The nuclear factor-κB (NF-κB) signaling pathway plays a major role in the development, maintenance, and progression of most chronic diseases. NF-κB controls the expression of genes involved in a number of physiological responses, including immune inflammatory responses, acute-phase inflammatory responses, oxidative stress responses, cell adhesion, differentiation, and apoptosis [1]. Recent studies have suggested that NF-κB dysregulation is associated with many diseases including AIDS, atherosclerosis, asthma, arthritis, diabetes, inflammatory bowel disease, stroke, muscle wasting and viral infections. Mounting evidence indicates that NF-kB acts as a link between inflammation and cancer progression [2–10], making NF-κB essential to and a potential drug target in hematological malignancies and solid tumors [11, 12]. NF-κB was first identified in 1986 by Sen and Baltimore [5] in the nucleus bound to an enhancer element of the immunoglobulin kappa light chain gene in B cells [5, 13]. It is now known to be ubiquitous in nature present in all the cell types and is evolutionary conserved. It belongs to the family of Rel proteins that includes c-Rel, RelA (p65), RelB, NF-κB1 (p50 and its precursor p105), and NF-κB2 (p52 and its precursor p100) all of which can form hetero- or homodimers [14–16].

NF-κB activation is tightly regulated mainly through its localization. In resting cells, NF-κB proteins are kept in the cytoplasm in association with inhibitory IkB proteins including IκBα, IκBβ, and IκBε [15] among which IκBα is the most abundant. NF-κB signaling occurs through the canonical (classical) pathway initiated by NF-κB1 (p50/p105) and a noncanonical (alternative) pathway initiated by NF-κB2 (p52/p100) (Fig 1). Before the active NF-κB is translocated into the nucleus, NF-κB1 and NF-κB2 are cleaved to the active p50 and p52 subunits, respectively. While the classical pathway depends on IKK complex consisting of IKKα, IKKβ, IKKγ and the inhibitory subunit IκBs, the alternative pathway depends on IKKα homodimers and NF-κB inducing kinase (NIK) [17–19]. During classical activation, the IKK complex specifically phosphorylates IκBs on two conserved N-terminal serine residues which target them for E2- and E3-ligase-mediated polyubiquitination and subsequent 26S proteasomal mediated degradation. This process releases and activates NF-κB which now translocates to the nucleus. The activation of alternative pathway, which is commonly associated with RelB results in regulated processing of the p100 precursor protein to p52 and subsequent translocation of p52-RelB heterodimers to the nucleus[18]. Although NF-κB activation occurs mainly through canonical and non-canonical pathways, during the past decade a number of pathways for NF-κB activation has been elucidated (Fig 1).

Keywords: Inflammation, NF-κB, small molecule inhibitors, therapeutics

Inhibiting NF-κB Activation by Small Molecules As a Therapeutic Strategy



Bactericidal Action of Photoirradiated Gallic Acid via Reactive Oxygen Species Formation

It is known that gallic acid shows antimicrobial activity. In the present study, photoirradiation induced reactive oxygen species formation was investigated for augmentation of the antimicrobial activity of gallic acid. Staphylococcus aureus suspended in 4 mmol/L gallic acid was exposed to blue light of a LED at 400 nm. This treatment killed the bacteria, and a >5-log reduction of the viable counts was observed within 15 min. By contrast, neither the LED treatment alone nor the treatment with gallic acid alone showed substantial bactericidal effect. When hydroxyl radical scavengers were added to the suspension, the bactericidal effect of photoirradiated gallic acid was attenuated. Furthermore, electron spin resonance analysis demonstrated that hydroxyl radicals were generated by the photoirradiation of gallic acid. Thus, the present study suggests that the photo-oxidation can enhance the antimicrobial activity of gallic acid via hydroxyl radical formation.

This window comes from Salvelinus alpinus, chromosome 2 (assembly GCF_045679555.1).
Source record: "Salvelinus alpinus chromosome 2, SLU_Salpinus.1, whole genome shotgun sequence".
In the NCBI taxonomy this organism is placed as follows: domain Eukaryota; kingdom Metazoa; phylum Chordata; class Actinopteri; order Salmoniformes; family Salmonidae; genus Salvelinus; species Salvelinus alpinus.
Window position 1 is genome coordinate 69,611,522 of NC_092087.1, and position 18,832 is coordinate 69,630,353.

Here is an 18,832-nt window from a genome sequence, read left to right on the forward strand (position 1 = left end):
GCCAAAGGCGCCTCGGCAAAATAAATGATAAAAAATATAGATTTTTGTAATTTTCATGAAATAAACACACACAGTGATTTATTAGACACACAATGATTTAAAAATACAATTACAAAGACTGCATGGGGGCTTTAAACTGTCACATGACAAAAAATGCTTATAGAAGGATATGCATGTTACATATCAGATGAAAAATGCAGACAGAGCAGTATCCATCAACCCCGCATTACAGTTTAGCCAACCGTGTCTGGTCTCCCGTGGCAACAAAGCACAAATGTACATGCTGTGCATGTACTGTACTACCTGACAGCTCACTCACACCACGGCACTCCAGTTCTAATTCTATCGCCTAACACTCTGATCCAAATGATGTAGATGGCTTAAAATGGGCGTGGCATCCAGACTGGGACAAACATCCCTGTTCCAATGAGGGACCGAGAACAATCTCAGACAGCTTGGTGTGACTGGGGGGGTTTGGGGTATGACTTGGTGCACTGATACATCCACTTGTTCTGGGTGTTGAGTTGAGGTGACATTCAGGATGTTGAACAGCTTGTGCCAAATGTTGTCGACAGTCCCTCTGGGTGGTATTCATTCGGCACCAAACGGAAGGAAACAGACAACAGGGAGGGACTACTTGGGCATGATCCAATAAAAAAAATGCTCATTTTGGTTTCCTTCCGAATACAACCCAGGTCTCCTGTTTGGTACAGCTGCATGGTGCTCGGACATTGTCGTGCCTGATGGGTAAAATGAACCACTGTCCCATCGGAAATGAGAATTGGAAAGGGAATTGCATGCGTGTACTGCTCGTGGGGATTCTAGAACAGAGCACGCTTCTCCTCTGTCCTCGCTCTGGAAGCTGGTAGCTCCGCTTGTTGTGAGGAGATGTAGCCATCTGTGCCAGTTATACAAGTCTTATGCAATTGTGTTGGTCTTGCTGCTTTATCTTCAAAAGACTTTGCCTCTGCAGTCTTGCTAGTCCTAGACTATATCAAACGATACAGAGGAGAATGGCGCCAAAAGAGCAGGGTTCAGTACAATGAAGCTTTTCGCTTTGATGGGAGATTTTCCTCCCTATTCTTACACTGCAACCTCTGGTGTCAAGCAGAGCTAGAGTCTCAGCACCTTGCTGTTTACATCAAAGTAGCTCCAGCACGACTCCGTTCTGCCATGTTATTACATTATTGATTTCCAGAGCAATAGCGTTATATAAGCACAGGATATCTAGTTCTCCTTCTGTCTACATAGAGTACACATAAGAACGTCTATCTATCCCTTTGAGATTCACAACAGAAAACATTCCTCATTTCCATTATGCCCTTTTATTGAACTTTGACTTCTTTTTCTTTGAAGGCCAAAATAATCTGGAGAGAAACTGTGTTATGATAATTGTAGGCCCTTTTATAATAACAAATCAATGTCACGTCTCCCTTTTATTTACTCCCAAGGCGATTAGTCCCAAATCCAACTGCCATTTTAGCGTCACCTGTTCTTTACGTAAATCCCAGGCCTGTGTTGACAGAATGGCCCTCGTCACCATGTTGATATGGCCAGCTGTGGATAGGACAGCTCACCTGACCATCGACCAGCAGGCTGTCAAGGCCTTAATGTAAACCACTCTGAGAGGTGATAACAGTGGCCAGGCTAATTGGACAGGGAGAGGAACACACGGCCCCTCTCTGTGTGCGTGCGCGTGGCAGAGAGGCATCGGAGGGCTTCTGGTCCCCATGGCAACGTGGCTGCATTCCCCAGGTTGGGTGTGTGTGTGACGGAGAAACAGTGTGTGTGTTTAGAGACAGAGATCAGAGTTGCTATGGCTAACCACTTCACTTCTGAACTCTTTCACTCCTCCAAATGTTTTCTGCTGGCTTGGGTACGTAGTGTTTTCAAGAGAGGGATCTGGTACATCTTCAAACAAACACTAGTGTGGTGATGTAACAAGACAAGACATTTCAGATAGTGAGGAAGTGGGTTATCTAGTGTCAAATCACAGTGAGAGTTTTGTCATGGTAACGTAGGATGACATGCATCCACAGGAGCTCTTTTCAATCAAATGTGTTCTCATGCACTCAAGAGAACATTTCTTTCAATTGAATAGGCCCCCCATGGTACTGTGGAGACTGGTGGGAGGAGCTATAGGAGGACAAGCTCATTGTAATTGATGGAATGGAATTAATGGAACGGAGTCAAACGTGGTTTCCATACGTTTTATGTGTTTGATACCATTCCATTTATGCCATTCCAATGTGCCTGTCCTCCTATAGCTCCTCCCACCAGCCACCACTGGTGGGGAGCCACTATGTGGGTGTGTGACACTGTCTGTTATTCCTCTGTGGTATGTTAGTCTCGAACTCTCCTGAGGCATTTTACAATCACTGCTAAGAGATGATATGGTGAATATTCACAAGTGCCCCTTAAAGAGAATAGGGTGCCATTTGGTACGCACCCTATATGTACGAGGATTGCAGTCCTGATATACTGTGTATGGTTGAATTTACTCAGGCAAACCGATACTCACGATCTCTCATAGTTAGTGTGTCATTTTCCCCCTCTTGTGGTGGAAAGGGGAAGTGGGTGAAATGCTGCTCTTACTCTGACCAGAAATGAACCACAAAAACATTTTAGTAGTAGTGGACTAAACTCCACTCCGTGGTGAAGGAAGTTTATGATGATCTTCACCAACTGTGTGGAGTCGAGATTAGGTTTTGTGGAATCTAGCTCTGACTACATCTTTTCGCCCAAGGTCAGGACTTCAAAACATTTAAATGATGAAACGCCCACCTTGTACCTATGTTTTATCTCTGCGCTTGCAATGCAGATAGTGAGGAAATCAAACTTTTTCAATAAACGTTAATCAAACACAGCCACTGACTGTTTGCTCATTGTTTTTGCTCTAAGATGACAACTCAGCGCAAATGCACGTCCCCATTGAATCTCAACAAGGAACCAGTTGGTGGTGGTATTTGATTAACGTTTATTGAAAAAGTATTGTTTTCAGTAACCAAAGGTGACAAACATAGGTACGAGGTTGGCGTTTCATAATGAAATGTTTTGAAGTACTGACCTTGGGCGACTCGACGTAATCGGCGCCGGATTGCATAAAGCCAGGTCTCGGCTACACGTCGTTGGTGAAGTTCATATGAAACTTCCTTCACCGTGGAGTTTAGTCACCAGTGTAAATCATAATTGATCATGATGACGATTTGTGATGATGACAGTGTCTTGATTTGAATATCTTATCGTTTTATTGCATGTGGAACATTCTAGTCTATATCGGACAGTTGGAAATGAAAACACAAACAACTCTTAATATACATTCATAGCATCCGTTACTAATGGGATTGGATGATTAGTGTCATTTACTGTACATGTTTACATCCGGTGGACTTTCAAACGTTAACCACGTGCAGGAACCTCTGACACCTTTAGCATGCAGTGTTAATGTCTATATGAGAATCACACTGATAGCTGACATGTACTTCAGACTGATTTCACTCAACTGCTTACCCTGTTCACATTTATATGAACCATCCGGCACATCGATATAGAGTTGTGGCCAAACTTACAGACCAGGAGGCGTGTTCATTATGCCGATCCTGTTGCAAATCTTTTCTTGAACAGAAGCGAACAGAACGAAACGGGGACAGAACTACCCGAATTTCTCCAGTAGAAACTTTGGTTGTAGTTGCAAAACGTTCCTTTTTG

Bactericidal Action of Photoirradiated Gallic Acid via Reactive Oxygen Species Formation | Journal of Agricultural and Food Chemistry


Sci Rep. 2018 Aug 27;8(1):12888. doi: 10.1038/s41598-018-31195-x.
A novel pathway for the photooxidation of catechin in relation to its prooxidative activity.

Tohoku University Graduate School of Dentistry, 4-1 Seiryo, Aoba-ku, Sendai, 980-8575, Japan.
Kitasato Institute for Life Sciences, Kitasato University, 5-9-1 Shirokane, Minato-ku, Tokyo, 108-8641, Japan.
Tohoku University Graduate School of Dentistry, 4-1 Seiryo, Aoba-ku, Sendai, 980-8575, Japan. niwano@m.tohoku.ac.jp.
Faculty of Nursing, Shumei University, 1-1 Daigaku-cho, Yachiyo, Chiba, 276-0003, Japan. niwano@m.tohoku.ac.jp.
In the present study, we evaluated the prooxidative mode of action of photoirradiated (+)-catechin at 400 nm in relation to reactive oxygen species generation and its possible application to disinfection. Photoirradiation of (+)-catechin at a concentration of 1 mg/mL yielded not only hydrogen peroxide (H2O2) but hydroxyl radical (·OH) in a total amount of approximately 20 μM in 10 min. As a result, photoirradiated catechin killed Staphylococcus aureus, and a > 5-log reduction in viable bacteria counts was observed within 20 min. Liquid chromatography-high-resolution-electrospray ionization-mass spectrometry showed that photoirradiation decreased the (+)-catechin peak (molecular formula C15H14O6) whilst it increased two peaks of a substance with the molecular formula C15H12O6 with increasing irradiation time. Nuclear magnetic resonance analysis revealed that the two C15H12O6 peaks were allocated to intramolecular cyclization products that are enantiomers of each other. These results suggest that photoirradiation induces oxidation of (+)-catechin resulting in the reduction of oxygen to generate H2O2. This H2O2 is then homolytically cleaved to ·OH, and alongside this process, (+)-catechin is finally converted to two intramolecular cyclization products that are different from the quinone structure of the B ring, as proposed previously for the autoxidation and enzymatic oxidation of catechins.